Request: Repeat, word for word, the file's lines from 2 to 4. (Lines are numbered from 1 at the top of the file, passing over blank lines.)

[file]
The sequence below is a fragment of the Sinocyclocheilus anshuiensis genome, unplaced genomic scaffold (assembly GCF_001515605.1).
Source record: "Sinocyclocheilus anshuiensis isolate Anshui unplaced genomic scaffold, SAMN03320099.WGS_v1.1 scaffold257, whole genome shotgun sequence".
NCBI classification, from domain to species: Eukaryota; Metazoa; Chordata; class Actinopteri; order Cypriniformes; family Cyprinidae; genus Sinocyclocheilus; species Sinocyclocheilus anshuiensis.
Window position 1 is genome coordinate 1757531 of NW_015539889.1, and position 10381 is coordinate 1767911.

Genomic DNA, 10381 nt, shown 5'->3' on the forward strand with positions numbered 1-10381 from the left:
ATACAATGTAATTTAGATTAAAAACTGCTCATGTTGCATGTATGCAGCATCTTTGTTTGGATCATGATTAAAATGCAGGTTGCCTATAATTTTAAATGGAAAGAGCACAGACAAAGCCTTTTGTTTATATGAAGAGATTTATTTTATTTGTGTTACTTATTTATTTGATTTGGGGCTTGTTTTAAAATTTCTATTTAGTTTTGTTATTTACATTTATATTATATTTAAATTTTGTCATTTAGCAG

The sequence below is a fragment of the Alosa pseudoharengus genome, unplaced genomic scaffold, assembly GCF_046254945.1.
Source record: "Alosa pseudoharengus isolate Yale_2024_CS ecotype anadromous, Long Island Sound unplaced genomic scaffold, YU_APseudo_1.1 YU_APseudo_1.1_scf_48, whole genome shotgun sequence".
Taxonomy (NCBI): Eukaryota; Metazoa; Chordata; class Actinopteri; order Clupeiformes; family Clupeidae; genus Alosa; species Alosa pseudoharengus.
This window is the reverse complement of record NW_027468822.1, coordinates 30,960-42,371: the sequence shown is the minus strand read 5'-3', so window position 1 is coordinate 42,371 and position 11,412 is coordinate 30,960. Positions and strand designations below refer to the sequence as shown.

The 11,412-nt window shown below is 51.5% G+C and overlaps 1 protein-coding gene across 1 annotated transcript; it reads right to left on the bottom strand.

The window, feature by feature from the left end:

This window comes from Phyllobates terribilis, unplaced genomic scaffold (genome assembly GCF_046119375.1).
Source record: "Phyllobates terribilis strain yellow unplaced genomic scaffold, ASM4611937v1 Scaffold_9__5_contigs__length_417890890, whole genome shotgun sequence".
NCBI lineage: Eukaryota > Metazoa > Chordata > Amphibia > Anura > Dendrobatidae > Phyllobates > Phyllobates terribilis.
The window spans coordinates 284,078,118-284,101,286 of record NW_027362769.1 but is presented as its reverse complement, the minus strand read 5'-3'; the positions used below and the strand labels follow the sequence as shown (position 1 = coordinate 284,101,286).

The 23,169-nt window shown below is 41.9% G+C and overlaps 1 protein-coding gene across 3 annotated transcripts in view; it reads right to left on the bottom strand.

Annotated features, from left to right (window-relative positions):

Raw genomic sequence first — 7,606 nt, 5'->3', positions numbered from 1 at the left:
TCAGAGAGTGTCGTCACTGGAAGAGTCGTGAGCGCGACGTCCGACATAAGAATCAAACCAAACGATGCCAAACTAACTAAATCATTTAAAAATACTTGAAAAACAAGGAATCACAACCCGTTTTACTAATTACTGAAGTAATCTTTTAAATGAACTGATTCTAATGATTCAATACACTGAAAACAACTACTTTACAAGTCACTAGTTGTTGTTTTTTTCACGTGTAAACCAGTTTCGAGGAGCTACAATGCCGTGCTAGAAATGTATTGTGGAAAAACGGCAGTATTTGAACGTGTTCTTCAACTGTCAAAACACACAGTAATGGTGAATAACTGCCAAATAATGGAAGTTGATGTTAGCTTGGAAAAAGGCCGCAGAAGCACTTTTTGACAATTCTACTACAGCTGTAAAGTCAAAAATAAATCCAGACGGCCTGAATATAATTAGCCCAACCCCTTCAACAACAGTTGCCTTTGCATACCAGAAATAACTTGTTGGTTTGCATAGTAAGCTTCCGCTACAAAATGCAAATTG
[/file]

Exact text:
Source record: "Sinocyclocheilus anshuiensis isolate Anshui unplaced genomic scaffold, SAMN03320099.WGS_v1.1 scaffold257, whole genome shotgun sequence".
NCBI classification, from domain to species: Eukaryota; Metazoa; Chordata; class Actinopteri; order Cypriniformes; family Cyprinidae; genus Sinocyclocheilus; species Sinocyclocheilus anshuiensis.
Window position 1 is genome coordinate 1757531 of NW_015539889.1, and position 10381 is coordinate 1767911.